Dear White Supremacist

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leah abraham -dear white supremacist3Dear White Supremacist,

Do you think we would ever sit at a table and share a meal together?

Would we ever share our stories, fears, thoughts and opinions with each other? Would we look into each other’s eyes, and see our own reflections?

Do we belong to each other?

I’ve been wondering this for a while. Then Charlottesville happened. And it happened again.

And I stopped wondering. Instead, I recoiled. I distanced myself from you. I wanted to be as far away from you as possible.

Dear White Supremacist, I’m afraid of you.

I’m afraid for my physical safety when I think of you. You can’t see it, but my hands are shaking just typing this. My chest just got tighter. You have a strong physical and mental effect on me.

Right now, I can’t bring myself to sit with you. I don’t want to hear your stories. I don’t want to break bread with you. I want nothing to do with you.

Yet, there’s still dissonance in me.

I can hear a nagging voice inside my heart, prodding me to love my enemy and turn the other cheek. Sorry Jesus, but I can’t fully say I’m on board with that right now.

How do I love someone who calls themselves a white supremacist, white nationalist, neo-Confederate or neo-Nazi? How do I turn the other cheek when you chant, “White lives matter” and “You will not replace us”? How do I forgive you when you drive a car through a crowd of protesters, killing one?

Your hatred makes me feel less than. Your bigotry pushes me out. Your rhetoric makes me question my worth.

That’s not OK.

Like you, I bruise. Like you, I laugh. Like you, I desire happiness, safety, belonging and community.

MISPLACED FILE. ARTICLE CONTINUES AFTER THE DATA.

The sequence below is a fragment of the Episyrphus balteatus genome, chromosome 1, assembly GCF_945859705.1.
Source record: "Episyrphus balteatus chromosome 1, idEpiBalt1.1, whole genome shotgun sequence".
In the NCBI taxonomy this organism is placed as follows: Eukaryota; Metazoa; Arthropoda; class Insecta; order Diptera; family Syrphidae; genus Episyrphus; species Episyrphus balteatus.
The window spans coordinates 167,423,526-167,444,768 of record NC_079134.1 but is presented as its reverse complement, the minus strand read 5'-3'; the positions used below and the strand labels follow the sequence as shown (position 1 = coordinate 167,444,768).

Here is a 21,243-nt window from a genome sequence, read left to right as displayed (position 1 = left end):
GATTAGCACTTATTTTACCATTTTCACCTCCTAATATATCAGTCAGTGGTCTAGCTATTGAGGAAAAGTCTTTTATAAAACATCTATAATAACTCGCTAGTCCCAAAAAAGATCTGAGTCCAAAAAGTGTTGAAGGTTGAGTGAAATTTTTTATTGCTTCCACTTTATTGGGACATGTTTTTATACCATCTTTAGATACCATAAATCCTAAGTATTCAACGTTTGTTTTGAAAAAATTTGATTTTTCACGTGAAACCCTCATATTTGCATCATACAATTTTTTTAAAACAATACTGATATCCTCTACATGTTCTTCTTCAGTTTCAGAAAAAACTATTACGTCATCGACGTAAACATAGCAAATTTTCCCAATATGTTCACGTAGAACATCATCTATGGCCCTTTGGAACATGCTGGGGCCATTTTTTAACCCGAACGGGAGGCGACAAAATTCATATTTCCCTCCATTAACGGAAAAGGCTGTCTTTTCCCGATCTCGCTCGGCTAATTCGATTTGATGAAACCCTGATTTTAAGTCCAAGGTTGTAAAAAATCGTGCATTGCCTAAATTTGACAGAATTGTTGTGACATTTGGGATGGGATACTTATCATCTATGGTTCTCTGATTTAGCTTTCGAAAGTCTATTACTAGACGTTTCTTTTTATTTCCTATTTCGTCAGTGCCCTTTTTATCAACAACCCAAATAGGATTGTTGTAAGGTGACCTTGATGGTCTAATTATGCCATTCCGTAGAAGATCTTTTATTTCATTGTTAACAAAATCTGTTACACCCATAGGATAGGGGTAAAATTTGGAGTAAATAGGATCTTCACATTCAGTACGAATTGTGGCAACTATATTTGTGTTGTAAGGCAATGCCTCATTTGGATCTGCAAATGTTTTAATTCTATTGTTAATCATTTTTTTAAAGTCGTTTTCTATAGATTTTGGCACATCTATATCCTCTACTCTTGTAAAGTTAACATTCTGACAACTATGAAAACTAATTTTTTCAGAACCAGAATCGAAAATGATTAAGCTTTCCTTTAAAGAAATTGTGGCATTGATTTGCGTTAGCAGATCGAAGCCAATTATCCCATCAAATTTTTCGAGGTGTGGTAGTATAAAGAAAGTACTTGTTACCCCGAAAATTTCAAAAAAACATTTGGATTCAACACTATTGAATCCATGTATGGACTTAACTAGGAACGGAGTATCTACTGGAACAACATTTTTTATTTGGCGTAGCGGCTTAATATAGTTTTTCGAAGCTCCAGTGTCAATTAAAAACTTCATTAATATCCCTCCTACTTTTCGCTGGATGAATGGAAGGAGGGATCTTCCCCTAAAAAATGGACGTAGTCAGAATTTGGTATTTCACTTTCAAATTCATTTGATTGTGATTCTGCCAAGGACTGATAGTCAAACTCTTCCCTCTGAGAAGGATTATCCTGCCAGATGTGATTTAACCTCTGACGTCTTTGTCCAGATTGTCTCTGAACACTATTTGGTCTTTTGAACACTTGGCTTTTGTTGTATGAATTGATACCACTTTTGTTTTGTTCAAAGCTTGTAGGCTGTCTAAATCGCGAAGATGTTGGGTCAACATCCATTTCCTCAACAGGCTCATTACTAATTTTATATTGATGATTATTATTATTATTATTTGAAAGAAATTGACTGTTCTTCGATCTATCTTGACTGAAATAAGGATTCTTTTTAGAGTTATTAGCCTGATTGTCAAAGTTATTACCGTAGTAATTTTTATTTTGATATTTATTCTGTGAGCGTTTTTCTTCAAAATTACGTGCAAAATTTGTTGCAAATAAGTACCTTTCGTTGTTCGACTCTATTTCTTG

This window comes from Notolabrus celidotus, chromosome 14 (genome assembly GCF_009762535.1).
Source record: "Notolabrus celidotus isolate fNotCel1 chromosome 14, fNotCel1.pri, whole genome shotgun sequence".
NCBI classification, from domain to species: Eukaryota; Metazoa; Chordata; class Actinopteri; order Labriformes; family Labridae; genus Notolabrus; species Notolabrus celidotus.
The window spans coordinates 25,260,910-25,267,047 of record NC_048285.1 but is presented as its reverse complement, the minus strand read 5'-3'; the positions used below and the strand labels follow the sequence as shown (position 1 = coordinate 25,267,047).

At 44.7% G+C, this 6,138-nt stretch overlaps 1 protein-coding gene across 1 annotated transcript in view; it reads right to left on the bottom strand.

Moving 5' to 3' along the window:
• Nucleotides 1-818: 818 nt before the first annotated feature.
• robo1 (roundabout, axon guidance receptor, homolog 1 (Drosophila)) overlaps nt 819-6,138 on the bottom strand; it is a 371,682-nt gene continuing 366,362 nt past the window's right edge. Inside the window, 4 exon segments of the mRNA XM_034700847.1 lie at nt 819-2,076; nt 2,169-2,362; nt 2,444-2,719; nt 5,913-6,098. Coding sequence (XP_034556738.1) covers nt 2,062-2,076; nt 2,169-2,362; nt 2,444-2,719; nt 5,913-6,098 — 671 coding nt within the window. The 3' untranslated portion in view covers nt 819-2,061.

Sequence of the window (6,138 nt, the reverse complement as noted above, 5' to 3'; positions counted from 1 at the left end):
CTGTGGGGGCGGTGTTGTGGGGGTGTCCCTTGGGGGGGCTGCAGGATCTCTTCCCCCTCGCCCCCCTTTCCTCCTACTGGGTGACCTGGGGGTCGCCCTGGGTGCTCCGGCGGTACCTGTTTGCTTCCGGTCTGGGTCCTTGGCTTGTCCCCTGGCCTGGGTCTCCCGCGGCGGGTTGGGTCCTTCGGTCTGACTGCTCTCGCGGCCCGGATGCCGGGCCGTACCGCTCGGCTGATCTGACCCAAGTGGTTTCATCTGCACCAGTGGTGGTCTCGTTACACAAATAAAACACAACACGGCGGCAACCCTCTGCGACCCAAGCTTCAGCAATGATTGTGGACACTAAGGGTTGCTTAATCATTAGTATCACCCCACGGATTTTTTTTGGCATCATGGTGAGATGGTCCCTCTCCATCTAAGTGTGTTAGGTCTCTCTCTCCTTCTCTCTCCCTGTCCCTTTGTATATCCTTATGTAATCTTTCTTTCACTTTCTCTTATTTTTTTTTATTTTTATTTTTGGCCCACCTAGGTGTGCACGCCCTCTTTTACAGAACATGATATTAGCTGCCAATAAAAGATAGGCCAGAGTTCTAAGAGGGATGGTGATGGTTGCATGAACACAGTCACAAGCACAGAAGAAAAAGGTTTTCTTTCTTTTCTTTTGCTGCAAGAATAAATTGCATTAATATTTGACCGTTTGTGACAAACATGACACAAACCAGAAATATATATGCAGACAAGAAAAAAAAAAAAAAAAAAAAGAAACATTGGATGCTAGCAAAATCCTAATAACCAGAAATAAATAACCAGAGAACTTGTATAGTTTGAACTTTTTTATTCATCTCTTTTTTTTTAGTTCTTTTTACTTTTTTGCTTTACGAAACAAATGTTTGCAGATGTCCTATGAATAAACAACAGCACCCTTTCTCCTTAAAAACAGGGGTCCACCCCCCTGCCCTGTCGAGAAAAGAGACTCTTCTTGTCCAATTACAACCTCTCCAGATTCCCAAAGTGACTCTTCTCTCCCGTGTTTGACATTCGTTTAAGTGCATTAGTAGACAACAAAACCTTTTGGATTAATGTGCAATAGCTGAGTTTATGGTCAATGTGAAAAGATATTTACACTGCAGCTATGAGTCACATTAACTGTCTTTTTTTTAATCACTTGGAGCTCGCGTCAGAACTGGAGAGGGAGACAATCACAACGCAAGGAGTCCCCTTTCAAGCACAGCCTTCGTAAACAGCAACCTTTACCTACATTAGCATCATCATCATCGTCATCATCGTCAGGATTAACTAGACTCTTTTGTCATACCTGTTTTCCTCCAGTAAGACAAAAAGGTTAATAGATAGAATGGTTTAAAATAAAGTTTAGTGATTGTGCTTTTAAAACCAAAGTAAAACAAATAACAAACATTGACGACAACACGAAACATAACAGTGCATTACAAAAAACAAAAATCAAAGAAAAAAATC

At the end of the day, aren’t we the same? Don’t we belong to each other?

Then why did Charlottesville need to happen?

What hurt are you experiencing? Is your sense of belonging threatened? Do you feel ignored and unjustly treated?

Help me understand.

I want to understand. I want to understand your pain. I want to understand your heart. I want to understand your experience.

I want to understand because I don’t want to be afraid of you.

I hope one day I will understand. I hope I’ll stop being afraid.

Maybe then we can sit at a table and share a meal. You can tell me your stories, your fears, your thoughts and opinions, and I promise to listen. And maybe I’ll summon the courage to share my stories, fears, thoughts and opinions.

Maybe we’ll see our reflections in each other’s eyes.

Maybe then we’ll truly believe and live like we belong to each other.

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Leah Abraham

Leah Abraham

Leah is a storyteller + writer + journalist + creative + empathizing romantic + pessimistic realist + ISFP + Enneagram type 2 + much more. She lives in the Seattle area where she works as an education reporter and features writer. Bonus facts: She loves the great indoors, hates to floss, and is obsessed with Korean food and her dorky, immigrant family.
Leah Abraham
Leah Abraham

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